Trustees | Costs

U of Illinois Chicago campus to acquire nearby law school

EDUCATION DIVE   |  July 23, 2018 by James Paterson

Dive Brief:

  • The University of Illinois at Chicago Board of Trustees has approved a plan that will allow the institution to acquire a nearby private law school, creating the only public law school in the state, according to Inside Higher Education.
  • The plan, revealed initially in November, calls for acquiring the 120-year-old John Marshall Law School in part to give the university a presence in legal training that it has lacked.
  • John Marshall enrolled some 1,466 students in the 2012-2013 academic year, according to the American Bar Association, but enrollment dropped to 938 in 2016-2017. Applications also declined, but university officials said the school did effective and necessary downsizing and is on solid financial ground.

Dive Insight:

Some critics are concerned about the acquisition at a time when law schools have been losing enrollment, but university officials reported they had studied the plan for two years and were confident it was a good move. “What we discovered was the John Marshall Law School was hit by this downturn, as just about everybody was,” Susan Poser, UIC’s provost and vice chancellor for academic affairs told Inside Higher Education. She said the law school officials were “very smart in how they downsized,” and the law school has been operating with a surplus on its $40 million budget.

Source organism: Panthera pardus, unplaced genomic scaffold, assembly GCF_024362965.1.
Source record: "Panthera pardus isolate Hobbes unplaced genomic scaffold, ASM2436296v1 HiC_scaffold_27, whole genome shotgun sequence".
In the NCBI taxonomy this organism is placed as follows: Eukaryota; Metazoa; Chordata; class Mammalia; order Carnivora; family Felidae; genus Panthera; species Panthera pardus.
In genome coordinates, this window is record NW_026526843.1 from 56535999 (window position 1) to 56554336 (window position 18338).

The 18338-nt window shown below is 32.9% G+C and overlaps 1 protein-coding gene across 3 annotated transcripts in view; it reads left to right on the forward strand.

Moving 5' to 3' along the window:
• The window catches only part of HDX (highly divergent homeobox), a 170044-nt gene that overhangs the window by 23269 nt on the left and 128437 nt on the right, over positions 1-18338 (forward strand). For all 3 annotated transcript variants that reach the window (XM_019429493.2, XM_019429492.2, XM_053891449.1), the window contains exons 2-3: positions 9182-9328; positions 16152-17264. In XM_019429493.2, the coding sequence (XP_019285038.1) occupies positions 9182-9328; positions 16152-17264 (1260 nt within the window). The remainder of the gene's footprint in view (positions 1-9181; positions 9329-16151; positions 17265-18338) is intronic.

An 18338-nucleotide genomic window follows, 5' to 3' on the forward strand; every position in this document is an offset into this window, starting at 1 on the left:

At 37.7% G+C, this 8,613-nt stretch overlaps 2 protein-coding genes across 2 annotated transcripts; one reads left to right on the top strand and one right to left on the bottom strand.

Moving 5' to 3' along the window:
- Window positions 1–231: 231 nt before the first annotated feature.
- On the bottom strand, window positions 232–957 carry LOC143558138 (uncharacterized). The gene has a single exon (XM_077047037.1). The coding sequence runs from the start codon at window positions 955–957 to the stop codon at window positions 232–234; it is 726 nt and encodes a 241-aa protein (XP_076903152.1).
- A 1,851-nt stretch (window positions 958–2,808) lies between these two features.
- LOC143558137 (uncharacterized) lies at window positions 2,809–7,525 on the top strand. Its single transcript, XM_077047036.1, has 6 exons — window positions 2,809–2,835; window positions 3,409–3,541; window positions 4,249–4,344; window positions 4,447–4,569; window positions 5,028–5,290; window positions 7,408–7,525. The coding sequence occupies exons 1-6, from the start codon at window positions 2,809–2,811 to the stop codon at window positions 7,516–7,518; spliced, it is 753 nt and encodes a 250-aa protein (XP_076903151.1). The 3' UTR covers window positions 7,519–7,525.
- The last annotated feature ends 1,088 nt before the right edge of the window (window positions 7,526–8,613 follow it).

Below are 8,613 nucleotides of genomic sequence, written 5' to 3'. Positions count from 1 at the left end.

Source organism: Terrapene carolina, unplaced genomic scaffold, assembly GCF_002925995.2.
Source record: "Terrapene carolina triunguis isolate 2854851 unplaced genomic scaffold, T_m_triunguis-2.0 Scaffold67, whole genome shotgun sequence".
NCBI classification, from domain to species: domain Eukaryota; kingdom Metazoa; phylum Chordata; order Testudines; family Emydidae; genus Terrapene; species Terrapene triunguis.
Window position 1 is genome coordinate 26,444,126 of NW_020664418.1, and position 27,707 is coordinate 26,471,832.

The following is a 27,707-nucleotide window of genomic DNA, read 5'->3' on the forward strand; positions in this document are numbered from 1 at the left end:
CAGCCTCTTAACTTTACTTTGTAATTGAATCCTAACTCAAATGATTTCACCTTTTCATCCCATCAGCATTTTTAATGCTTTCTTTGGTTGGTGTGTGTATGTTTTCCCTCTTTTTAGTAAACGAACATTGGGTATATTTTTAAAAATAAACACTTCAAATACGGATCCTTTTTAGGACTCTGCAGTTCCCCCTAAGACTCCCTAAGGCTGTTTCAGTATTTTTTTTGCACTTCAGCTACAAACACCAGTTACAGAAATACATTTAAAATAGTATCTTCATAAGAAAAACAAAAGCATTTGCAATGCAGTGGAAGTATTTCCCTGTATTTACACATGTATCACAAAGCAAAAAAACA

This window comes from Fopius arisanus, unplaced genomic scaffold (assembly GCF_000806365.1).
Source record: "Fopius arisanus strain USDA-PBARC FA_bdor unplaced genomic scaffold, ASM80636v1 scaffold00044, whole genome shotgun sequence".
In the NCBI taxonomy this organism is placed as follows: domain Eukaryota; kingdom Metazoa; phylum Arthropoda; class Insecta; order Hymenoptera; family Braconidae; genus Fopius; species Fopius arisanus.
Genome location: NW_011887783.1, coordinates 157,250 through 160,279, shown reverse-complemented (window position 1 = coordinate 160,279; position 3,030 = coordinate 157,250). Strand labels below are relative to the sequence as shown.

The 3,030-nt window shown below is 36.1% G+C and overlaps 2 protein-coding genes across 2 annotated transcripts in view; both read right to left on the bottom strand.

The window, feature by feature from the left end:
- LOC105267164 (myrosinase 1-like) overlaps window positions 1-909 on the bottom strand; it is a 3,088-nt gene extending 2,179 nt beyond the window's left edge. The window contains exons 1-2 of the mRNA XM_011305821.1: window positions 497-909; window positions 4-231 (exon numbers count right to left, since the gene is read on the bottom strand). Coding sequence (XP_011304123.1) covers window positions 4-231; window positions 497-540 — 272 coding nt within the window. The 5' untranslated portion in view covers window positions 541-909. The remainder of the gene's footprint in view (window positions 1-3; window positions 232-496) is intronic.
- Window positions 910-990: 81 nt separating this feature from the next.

The American Bar Association reported in December that its accredited law schools showed a less than 1% decline in enrollment in 2016-2017, and that ABA officials believed that it might be the bottom of the downturn.

The Chicago Tribune has reported that some law schools are seeing the effects of what has been called the Trump Bump, an increase in enrollment because either students support the president’s policies or reject them and want to play a bigger role in aw. More students also have been taking the LSAT, some officials have reported.

In an article in The Chronicle of Higher Education, an official who went through the merger of a college last year offered six recommendations for consolidations. The Teachers Insurance and Annuity Association of America has also reported that mergers are sometimes more expensive and difficult than colleges expect and take more time for gains to materialize.

There have been an increasing number of college mergers with a recent report suggesting consolidation should be considered by colleges, and a July report from the American Council of Trustees and Alumni showing that consolidation, particularly of resources among schools, could offer financial savings. 


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